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. 2018 Sep 25;115(39):E9058-E9066.
doi: 10.1073/pnas.1810102115. Epub 2018 Sep 7.

Pendular Alignment and Strong Chemical Binding Are Induced in Helium Dimer Molecules by Intense Laser Fields

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Free PMC article

Pendular Alignment and Strong Chemical Binding Are Induced in Helium Dimer Molecules by Intense Laser Fields

Qi Wei et al. Proc Natl Acad Sci U S A. .
Free PMC article

Abstract

Intense pulsed-laser fields have provided means to both induce spatial alignment of molecules and enhance strength of chemical bonds. The duration of the laser field typically ranges from hundreds of picoseconds to a few femtoseconds. Accordingly, the induced "laser-dressed" properties can be adiabatic, existing only during the pulse, or nonadiabatic, persisting into the subsequent field-free domain. We exemplify these aspects by treating the helium dimer, in its ground [Formula: see text] and first excited [Formula: see text] electronic states. The ground-state dimer when field-free is barely bound, so very responsive to electric fields. We examine two laser realms, designated (I) "intrusive" and (II) "impelling." I employs intense nonresonant laser fields, not strong enough to dislodge electrons, yet interact with the dimer polarizability to induce binding and pendular states in which the dimer axis librates about the electric field direction. II employs superintense high-frequency fields that impel the electrons to undergo quiver oscillations, which interact with the intrinsic Coulomb forces to form an effective binding potential. The dimer bond then becomes much stronger. For I, we map laser-induced pendular alignment within the X state, which is absent for the field-free dimer. For II, we evaluate vibronic transitions from the X to A states, governed by the amplitude of the quiver oscillations.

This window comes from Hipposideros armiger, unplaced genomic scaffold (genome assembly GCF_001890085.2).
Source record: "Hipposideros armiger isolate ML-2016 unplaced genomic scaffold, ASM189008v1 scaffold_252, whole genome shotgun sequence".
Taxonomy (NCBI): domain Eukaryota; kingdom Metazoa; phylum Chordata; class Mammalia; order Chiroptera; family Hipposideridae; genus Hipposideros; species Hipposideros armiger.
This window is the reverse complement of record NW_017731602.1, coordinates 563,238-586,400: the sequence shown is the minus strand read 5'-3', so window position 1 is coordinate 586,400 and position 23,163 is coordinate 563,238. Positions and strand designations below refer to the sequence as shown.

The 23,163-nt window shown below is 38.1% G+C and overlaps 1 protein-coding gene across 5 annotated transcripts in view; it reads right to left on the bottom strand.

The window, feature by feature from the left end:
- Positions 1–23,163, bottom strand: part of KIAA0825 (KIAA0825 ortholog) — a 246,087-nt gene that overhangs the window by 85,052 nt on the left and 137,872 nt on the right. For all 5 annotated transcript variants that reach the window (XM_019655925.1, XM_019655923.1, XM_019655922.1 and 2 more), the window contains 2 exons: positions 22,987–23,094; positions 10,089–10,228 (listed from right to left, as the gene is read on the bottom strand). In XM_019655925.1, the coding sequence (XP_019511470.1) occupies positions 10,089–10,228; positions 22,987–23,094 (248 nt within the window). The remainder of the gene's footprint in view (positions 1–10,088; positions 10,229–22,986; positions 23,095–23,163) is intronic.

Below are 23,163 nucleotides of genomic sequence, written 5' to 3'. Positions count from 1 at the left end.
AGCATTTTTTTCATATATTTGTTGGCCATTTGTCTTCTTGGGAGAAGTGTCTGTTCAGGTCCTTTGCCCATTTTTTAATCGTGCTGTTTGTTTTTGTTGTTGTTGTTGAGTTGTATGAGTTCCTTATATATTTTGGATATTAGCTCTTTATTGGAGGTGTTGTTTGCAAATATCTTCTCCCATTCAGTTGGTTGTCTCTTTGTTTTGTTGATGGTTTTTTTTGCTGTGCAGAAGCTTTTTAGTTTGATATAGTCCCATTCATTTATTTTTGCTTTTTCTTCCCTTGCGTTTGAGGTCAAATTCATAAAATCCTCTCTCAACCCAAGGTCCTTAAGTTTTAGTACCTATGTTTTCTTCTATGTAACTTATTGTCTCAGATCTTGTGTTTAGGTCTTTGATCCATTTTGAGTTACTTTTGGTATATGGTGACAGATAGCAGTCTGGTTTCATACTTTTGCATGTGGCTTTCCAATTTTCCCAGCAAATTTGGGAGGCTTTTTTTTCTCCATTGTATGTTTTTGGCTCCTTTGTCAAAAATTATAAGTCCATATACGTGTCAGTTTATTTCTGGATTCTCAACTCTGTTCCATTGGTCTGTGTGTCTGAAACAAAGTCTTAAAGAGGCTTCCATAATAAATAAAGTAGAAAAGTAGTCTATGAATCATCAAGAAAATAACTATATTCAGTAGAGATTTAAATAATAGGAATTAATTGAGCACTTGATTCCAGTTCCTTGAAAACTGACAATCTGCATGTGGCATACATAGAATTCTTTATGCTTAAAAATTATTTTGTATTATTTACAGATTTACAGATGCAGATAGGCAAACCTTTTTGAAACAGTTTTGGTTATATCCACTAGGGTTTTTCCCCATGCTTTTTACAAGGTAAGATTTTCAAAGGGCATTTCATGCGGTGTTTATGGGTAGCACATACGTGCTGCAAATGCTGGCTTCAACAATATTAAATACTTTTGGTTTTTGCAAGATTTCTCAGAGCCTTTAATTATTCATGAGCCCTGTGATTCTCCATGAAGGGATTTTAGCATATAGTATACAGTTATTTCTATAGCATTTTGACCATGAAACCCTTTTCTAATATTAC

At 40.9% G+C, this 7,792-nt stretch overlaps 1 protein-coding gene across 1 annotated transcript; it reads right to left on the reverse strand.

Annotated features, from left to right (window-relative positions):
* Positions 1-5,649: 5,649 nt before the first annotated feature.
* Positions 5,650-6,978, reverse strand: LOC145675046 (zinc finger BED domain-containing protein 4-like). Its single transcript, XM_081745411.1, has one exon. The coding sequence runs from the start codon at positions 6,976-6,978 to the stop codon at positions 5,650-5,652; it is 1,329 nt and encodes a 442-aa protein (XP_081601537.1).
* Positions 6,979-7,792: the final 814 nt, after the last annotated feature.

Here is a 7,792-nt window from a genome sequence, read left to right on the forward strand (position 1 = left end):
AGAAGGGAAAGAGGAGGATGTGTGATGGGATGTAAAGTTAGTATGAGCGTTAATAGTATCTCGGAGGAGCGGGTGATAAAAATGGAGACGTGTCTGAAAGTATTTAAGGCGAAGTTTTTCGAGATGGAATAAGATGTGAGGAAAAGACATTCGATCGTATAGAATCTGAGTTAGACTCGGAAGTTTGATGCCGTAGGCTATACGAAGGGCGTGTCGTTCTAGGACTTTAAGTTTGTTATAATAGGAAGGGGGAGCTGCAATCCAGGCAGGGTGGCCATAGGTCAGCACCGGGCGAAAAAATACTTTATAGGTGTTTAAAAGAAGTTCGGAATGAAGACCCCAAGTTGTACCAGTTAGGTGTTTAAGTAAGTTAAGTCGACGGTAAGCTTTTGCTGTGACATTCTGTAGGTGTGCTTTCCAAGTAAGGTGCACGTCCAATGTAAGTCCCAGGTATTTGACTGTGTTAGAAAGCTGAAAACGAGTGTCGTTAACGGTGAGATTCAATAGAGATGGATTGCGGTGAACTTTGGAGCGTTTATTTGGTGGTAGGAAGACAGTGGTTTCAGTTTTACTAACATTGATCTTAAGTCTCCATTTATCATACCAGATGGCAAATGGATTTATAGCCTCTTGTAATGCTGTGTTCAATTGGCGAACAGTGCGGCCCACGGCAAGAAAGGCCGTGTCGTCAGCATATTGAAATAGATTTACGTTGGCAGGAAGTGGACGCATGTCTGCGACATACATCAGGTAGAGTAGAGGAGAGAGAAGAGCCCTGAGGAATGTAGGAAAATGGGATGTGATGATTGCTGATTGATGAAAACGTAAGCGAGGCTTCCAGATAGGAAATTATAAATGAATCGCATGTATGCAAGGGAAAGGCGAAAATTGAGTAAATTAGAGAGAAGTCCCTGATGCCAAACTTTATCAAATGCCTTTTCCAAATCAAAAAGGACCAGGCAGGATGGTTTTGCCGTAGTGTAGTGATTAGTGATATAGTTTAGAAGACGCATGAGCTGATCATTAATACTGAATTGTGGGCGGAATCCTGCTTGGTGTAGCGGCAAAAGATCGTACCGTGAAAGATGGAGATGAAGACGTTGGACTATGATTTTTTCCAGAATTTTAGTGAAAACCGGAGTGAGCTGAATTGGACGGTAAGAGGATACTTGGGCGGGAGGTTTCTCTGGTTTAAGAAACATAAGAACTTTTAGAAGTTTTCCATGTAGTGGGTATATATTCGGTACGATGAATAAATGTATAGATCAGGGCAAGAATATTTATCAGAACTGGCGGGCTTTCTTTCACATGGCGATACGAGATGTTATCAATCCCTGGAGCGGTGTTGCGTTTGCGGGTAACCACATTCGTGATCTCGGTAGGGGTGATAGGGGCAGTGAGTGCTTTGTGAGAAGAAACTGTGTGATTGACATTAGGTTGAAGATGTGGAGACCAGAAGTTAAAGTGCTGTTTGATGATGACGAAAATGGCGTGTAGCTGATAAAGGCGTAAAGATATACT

Keywords: Kramers–Henneberger approximation; chemical bonding; laser-induced properties; pendular alignment; quiver oscillations.

Conflict of interest statement

The authors declare no conflict of interest.

Figures

Fig. 1.
Fig. 1.
Ground electronic state X1Σg+ of 4He2 dimer. (A) Field-free dimer potential energy curve (1–3). Well depth V(Rm)=3.5×105 a.u. (11 K) at Rm=5.61 a.u. Sole vibrational energy level (dashed blue) E0=4.1×109 a.u. (−1.3 mK) is only slightly below asymptote for separated atoms. Probability distribution of internuclear distance (black, arbitrary units), R2|Ψvib(R)|2, extends beyond 100 a.u. Expectation value for internuclear distance R = 104 a.u. (B) Laser field (I = 0.005 a.u.)-induced alteration of potential energy curve (compared with free-field, dashed red), with downward shift of sole pendular–vibrational level (|000, dashed blue). (C) For stronger laser field (I = 0.01 a.u.). In B and C, the radial curves shown pertain to θ = 0°, whereas the penvib levels incorporate ranges of both R and θ; see Fig. 3 and Table 2.
Fig. 2.
Fig. 2.
Quantities involved in interaction potential, Eq. 1, for ground-state helium dimer. (A) Dependence of polarizability components on internuclear distance. (Inset) Anisotropy is shown. (B) Laser-induced angular alignment of the dimer axis (schematic sketch). Potential minima in the polar regions, near θ = 0° and 180°, are separated by an equatorial barrier that quenches end-for-end rotation. Location of lowest penvib level is indicated by |000 (dashed blue).
Fig. 3.
Fig. 3.
Two-dimensional plots exhibiting radial and angular dependence, corresponding to Fig. 1. (AC) Potential energy surfaces with transparent planes (green) that depict location of the lowest penvib quantum level. (A′–C′) Probability distributions, R2|Ψ(R, θ)|2, square of wavefunctions weighed by the radial Jacobian factor.
Fig. 4.
Fig. 4.